Injustice made right
US President Barack Obama will be remembered for many things—good or bad, depending on which side of the political fence one stands. The cornerstone initiatives of his administration, such as the Affordable Care Act, the push for same-sex marriage, and the recognition of the urgency of climate change, certainly make his political legacy a matter of fierce political debate for years to come, especially now that the incoming administration of President-elect Donald Trump has indicated it would attempt to undo many of his accomplishments.
But for the dwindling band of Filipino veterans of World War II and their families, Obama will be remembered for one thing: as the US president who finally gave official recognition to the participation of 260,000 Filipinos and Filipino-Americans in the allied forces’ war with Japan in the Pacific. That recognition came by way of Senate Bill No. 1555, or the “Filipino Veterans of World War II Congressional Gold Medal Act of 2015,” which Obama signed last week. The award bestows a congressional gold medal—“the highest expression of national appreciation for distinguished achievements and contributions in the United States,” according to the Philippine Embassy in Washington—collectively to 260,000 Filipino veterans in honor of their dedicated service and sacrifices during World War II.
This is not just a long overdue recognition but also an injustice made right. For 75 years, Filipino veterans have been denied the honor and the benefits due them as soldiers who fought under the American flag, in answer to then US President Franklin Delano Roosevelt’s call for volunteers in its colony in the Pacific to fight alongside America and its allied forces—only for the US government to turn its back on these Filipino soldiers once the war was over.
An odious law called the Rescission Act of 1946 officially categorized the Filipino veterans’ participation as inactive service and denied them any veterans’ benefits. Many of these soldiers endured the worst, most horrific aspects of the war—the Fall of Bataan and the resulting Death March, the carnage of the Liberation of Manila. Many of them, callow youth in their time but made men overnight by the call to arms, still carry the scars of, and in some cases wayward shrapnel from, that long-ago war. None of them would have imagined that they still needed to battle for official recognition of their heroism and valor afterwards, much less that the fight would turn out to be far longer, more crushing and bitter.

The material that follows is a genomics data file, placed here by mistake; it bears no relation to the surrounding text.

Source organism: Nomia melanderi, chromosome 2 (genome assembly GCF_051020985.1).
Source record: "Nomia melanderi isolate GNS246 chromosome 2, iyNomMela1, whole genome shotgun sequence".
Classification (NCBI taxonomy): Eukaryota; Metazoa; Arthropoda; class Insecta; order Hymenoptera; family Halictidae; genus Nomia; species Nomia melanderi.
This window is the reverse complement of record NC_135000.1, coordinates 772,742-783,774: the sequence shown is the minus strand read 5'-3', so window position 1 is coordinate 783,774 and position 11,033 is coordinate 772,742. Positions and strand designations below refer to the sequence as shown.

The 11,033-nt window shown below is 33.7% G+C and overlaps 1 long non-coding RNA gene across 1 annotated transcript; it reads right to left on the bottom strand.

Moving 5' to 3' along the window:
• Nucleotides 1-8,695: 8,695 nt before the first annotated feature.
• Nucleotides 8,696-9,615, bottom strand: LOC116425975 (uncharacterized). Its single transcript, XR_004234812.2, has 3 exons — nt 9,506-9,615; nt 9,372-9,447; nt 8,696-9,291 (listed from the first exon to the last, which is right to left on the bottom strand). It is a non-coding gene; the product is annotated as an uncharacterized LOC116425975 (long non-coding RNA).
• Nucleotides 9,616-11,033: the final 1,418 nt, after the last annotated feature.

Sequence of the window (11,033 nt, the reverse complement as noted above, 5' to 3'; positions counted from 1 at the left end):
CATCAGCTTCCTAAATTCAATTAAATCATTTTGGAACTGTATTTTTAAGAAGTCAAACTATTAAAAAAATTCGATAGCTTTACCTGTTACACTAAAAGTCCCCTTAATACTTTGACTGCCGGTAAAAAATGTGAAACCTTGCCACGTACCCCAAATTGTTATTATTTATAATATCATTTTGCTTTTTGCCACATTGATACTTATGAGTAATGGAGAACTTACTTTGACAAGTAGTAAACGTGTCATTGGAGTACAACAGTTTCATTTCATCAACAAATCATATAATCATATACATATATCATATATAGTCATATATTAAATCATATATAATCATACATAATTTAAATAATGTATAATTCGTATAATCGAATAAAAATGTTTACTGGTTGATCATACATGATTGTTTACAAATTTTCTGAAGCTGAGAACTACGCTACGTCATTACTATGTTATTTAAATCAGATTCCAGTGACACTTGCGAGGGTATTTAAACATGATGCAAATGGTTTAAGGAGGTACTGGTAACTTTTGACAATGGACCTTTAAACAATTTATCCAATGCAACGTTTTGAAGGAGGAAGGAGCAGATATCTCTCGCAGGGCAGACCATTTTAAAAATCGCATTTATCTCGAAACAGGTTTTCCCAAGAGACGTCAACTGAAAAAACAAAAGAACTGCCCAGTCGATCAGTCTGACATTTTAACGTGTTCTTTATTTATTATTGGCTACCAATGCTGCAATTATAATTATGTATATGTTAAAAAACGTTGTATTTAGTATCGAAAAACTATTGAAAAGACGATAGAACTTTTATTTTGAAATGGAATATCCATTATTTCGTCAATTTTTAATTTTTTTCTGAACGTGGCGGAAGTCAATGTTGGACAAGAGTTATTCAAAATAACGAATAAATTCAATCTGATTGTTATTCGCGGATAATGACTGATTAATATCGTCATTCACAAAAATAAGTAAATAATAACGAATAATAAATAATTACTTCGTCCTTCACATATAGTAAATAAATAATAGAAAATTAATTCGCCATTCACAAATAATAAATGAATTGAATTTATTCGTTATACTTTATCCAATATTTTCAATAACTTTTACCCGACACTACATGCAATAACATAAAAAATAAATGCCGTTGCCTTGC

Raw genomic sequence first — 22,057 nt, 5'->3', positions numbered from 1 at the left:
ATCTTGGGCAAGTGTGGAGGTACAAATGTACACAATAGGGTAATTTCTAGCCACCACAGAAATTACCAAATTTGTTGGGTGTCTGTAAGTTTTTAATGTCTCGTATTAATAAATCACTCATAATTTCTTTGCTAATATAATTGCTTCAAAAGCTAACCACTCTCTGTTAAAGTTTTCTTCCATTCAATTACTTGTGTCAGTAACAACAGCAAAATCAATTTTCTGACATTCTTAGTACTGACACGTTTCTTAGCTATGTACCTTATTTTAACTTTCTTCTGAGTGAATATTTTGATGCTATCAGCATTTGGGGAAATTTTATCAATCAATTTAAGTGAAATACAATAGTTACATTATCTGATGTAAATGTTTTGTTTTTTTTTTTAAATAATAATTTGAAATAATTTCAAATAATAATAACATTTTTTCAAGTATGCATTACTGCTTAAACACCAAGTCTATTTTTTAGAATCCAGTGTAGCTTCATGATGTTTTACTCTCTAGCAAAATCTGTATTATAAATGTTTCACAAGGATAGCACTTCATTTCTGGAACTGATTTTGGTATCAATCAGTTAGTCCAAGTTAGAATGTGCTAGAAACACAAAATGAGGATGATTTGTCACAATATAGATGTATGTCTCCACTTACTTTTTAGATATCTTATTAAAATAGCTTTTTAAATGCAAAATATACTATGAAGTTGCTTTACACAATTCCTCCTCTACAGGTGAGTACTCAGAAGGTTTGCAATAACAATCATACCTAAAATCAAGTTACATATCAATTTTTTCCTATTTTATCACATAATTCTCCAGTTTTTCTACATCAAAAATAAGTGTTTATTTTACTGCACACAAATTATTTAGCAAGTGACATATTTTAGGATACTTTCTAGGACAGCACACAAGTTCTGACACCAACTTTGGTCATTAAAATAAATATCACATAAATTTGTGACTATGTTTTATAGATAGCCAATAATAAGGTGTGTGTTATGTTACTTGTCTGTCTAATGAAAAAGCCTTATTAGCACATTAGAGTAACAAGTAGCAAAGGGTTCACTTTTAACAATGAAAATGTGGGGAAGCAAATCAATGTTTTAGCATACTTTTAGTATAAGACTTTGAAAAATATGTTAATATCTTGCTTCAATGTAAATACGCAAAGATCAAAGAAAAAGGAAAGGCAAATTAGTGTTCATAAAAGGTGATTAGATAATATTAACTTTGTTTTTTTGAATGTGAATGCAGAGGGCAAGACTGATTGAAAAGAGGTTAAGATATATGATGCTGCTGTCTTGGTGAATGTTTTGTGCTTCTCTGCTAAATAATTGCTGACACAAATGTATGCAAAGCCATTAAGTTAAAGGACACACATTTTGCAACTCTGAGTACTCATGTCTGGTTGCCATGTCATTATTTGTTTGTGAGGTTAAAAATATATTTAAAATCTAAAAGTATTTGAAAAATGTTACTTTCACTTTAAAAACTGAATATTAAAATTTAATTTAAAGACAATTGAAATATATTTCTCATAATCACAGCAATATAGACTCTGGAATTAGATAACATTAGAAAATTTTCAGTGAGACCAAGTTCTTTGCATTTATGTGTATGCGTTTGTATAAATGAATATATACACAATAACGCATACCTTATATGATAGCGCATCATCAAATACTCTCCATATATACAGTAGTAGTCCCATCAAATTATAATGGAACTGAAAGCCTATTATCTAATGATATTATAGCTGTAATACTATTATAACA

In 2009, the US Congress made a gesture of belated amends by giving a lump-sum payment of $15,000 to Filipino-American veterans, and $9,000 to veterans who remained Filipino citizens. But, as NBC News reported in November 2014, “survivors and families complain that the Department of Veterans Affairs refuses to make the verification process easy for the Filipino vets,” with payments denied those “whose identification and evidence of service have been deemed inadequate.”
Another bill pending in the US Congress, the Filipino Veterans Fairness Act, is meant to further strengthen the Filipino veterans’ case by allowing them full access to the benefits programs provided by the US Department of Veterans Affairs. That bill, like others before it, will certainly take its time to be considered, let alone passed and signed into law. For now, Obama’s signature on the “Congressional Medal Act of 2015” goes the farthest in righting the monumental wrong that was done to Filipino veterans.
From 260,000 men, these band of heroes are sadly now down to around 15,000, and many are in the evening of their lives. However belated, this recognition is, as the Philippine Embassy in Washington hailed it, “a fitting tribute to [their] sacrifice, courage, and strength. From ordinary civilians to defenders of free nations, these men and women deserve our deepest respect and gratitude.”
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